The top one is the Original song, the bottom one is my epic edit.
I did Robert Downey Jr.’s twitter account. RDJ is obviously known for the huge role of playing Iron man in the MCU. He is constantly posting about it regardless of his characters demise with the last installment of the MCU. His character seems to portray that of Tony Stark; I think that over the ten years of playing him he has transformed into a real life Tony Stark. He uploads photo’s and video’s and announcements about Iron man and Marvel. He also does stage talking here and there, inspiring the minds of the young. The ethos that I see with RDJ is very correspondent with a fictional character than his own. People truly don’t see him in any other fashion than that of who he has played and more importantly he is Iron man.
RDJ Twitter: https://twitter.com/robertdowneyjr?lang=en
“A vaincre sans péril, on triomphe sans gloire” – Corneille
To win without risk is a triumph without glory – Corneille
“To overcome without danger, we triumph without glory”
The overall meaning is kept in this translation, there is a couple words here and there that are changed and make it mean a different perspective. The word win is replaced with overcome, more like an obstacle approach. Then the word risk is changed with danger, like a fearful challenge ahead. In summary these couple of words change the perspective of the quote.
Christopher, Kristamps, and Cindy
- Drunk Drivers are involved in more than 50 percent of traffic deaths.
Constructed Argument. Further research of this statement reveals that 50% is not indeed the data point alcoholic related traffic deaths. The actual percentage is 28% per source of the CDC.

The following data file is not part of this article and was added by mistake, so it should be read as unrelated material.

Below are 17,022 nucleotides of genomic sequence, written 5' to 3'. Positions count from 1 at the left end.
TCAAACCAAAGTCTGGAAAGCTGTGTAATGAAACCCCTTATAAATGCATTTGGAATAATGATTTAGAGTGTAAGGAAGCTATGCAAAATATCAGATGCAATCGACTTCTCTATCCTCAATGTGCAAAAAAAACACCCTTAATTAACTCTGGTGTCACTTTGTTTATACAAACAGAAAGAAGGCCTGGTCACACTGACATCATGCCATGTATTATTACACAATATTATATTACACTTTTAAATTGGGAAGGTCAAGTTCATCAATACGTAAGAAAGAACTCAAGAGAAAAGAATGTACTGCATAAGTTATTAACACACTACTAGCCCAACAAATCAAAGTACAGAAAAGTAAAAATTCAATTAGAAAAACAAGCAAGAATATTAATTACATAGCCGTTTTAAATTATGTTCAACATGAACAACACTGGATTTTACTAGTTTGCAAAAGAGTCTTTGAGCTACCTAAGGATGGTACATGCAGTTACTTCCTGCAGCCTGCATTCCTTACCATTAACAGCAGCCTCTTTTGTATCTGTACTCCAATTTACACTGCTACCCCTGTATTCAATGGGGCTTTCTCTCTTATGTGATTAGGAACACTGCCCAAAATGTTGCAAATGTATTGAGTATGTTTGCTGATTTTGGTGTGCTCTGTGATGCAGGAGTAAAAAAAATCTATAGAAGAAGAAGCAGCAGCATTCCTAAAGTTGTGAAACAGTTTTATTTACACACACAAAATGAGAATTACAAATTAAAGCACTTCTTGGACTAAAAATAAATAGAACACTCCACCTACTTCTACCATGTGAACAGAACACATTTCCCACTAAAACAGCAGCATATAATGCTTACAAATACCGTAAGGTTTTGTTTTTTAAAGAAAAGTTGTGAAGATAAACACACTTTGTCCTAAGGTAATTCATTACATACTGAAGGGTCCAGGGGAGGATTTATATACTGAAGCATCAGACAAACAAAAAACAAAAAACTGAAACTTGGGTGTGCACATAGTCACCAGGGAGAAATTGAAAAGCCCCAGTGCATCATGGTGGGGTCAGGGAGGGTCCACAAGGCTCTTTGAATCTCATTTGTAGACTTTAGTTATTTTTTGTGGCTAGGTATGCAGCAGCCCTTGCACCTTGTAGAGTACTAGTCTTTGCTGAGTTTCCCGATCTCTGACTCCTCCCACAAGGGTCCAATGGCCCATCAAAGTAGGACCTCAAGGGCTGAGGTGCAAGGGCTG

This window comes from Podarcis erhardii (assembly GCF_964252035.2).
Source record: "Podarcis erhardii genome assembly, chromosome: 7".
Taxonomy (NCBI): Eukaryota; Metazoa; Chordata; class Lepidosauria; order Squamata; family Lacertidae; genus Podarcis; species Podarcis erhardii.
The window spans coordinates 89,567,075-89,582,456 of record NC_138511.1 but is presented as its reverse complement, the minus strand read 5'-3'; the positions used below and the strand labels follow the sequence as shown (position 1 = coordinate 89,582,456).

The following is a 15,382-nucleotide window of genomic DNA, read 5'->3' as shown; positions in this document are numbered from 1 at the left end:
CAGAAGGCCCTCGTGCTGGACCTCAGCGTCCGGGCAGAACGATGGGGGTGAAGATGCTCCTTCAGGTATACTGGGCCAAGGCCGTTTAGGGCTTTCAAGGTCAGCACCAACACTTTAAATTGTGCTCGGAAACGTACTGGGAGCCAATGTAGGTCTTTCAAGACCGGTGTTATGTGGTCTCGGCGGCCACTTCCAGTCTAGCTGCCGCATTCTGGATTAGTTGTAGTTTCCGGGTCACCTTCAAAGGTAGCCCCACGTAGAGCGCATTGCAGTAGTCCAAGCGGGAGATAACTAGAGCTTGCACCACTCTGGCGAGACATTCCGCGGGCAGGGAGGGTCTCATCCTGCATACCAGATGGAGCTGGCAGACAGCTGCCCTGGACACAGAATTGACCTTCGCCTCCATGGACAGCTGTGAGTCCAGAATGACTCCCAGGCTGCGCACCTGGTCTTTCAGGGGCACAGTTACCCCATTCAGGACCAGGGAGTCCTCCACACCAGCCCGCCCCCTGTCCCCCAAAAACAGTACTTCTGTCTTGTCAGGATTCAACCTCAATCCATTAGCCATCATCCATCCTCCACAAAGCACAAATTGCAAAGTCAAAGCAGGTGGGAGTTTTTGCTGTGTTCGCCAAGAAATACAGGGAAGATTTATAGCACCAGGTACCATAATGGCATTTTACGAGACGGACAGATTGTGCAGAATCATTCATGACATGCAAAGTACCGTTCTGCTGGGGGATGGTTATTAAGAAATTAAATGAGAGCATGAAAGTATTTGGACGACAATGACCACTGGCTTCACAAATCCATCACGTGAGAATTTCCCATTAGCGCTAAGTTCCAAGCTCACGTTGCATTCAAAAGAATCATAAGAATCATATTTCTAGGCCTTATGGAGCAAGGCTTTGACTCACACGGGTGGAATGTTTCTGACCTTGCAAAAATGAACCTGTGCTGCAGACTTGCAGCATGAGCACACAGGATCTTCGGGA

2. DNA tests of skin found under the victim’s fingernails suggest that the defendant was responsible for the assault.
Hard Evidence. The use of a DNA test used in a testimony is all that is required to know that this is hard evidence being presented to us, a jury, and a judge.
3. A psychologist testified that teenage violence could not be blamed on video games.
Hard Evidence. The statement alone is plausible because it talks about a trustworthy figure’s research. But upon further research this becomes more evident through an organization called ScienceNewsforStudents, this organization presents us with more psychologists and their finds that video games do not induce violence in kids.
4. The crowds at President Trump’s inauguration were the largest on record.
Constructed Argument. News media across the globe all came together to realize that this statement, which was said on live television while airing Trump’s inauguration, was an over exaggeration. The largest inauguration, presented by the news outlet Politifact, was Obama’s 2009 inauguration.
5. “The only thing we have to fear is fear itself.”
Constructed Evidence. There is no support to this speech, this is simply just a presidents speech to his people about not fearing, at the time Nazi Germany, fear.
Caroline Cox, MS and Howard Hirsch, JD for the Journal of Environmental Health talk about the different kinds of effects that lead exposure has on kids and adults (individually pregnant females and females). They talk about the use of lead in candy and how it is strongly affecting kids in school and adults in everyday life. They state in their introduction the consequences of children having too much lead exposure. “They include hyperactivity, attention deficits, reductions in IQ test scores, and reductions in academic achievement.” (Cox & Hirsch, 2019. 28) They go on to state the effects on women, “For women, these include hypertension, coronary heart disease, and cognitive decline.” (Cox & Hirsch, 2019. 28) and how pregnant women have even higher side effects. “Exposure in pregnant women causes an increase in allergy and asthma in their children.” (Cox & Hirsch, 2019. 28) It’s stated that the effects in adults are not as noticeable, but still as significant. The information presented gives us a rough sketch of what lead in candy does to both adults and children. Involving the male portion of effects would be helpful in the perspective of the whole spectrum of effects for adults. This helps a lot with persuasive appeals in the terms of letting others know the harmful chemicals in candy and how they can avoid the effects by avoiding the candy. Persuading the public in a sense of knowledge is a powerful strategy as it’s up to the reader to decide what to do with the given information.